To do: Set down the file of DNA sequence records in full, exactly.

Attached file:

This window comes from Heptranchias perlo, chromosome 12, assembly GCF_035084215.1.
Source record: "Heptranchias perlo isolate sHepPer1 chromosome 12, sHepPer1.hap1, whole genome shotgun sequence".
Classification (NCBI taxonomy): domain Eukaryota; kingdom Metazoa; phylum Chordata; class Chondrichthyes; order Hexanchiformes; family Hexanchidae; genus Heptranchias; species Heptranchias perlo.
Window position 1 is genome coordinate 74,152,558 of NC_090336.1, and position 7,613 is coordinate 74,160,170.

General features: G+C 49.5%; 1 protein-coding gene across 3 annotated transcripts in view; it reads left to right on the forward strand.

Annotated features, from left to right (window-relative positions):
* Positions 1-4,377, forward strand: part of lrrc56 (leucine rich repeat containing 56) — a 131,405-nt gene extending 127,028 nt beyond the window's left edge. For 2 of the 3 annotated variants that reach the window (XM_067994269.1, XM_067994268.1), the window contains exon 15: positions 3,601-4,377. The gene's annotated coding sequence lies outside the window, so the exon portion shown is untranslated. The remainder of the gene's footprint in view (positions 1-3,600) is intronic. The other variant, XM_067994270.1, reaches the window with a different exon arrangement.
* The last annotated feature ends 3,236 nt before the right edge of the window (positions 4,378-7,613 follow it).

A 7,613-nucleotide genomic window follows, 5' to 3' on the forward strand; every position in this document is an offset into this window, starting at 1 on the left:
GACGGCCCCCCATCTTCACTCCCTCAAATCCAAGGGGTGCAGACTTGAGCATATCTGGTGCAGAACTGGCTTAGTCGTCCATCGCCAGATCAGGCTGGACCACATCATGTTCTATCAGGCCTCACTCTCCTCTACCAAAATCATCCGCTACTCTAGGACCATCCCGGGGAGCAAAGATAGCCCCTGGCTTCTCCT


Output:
This window comes from Heptranchias perlo, chromosome 12, assembly GCF_035084215.1.
Source record: "Heptranchias perlo isolate sHepPer1 chromosome 12, sHepPer1.hap1, whole genome shotgun sequence".
Classification (NCBI taxonomy): domain Eukaryota; kingdom Metazoa; phylum Chordata; class Chondrichthyes; order Hexanchiformes; family Hexanchidae; genus Heptranchias; species Heptranchias perlo.
Window position 1 is genome coordinate 74,152,558 of NC_090336.1, and position 7,613 is coordinate 74,160,170.

General features: G+C 49.5%; 1 protein-coding gene across 3 annotated transcripts in view; it reads left to right on the forward strand.

Annotated features, from left to right (window-relative positions):
* Positions 1-4,377, forward strand: part of lrrc56 (leucine rich repeat containing 56) — a 131,405-nt gene extending 127,028 nt beyond the window's left edge. For 2 of the 3 annotated variants that reach the window (XM_067994269.1, XM_067994268.1), the window contains exon 15: positions 3,601-4,377. The gene's annotated coding sequence lies outside the window, so the exon portion shown is untranslated. The remainder of the gene's footprint in view (positions 1-3,600) is intronic. The other variant, XM_067994270.1, reaches the window with a different exon arrangement.
* The last annotated feature ends 3,236 nt before the right edge of the window (positions 4,378-7,613 follow it).

A 7,613-nucleotide genomic window follows, 5' to 3' on the forward strand; every position in this document is an offset into this window, starting at 1 on the left:
GACGGCCCCCCATCTTCACTCCCTCAAATCCAAGGGGTGCAGACTTGAGCATATCTGGTGCAGAACTGGCTTAGTCGTCCATCGCCAGATCAGGCTGGACCACATCATGTTCTATCAGGCCTCACTCTCCTCTACCAAAATCATCCGCTACTCTAGGACCATCCCGGGGAGCAAAGATAGCCCCTGGCTTCTCCT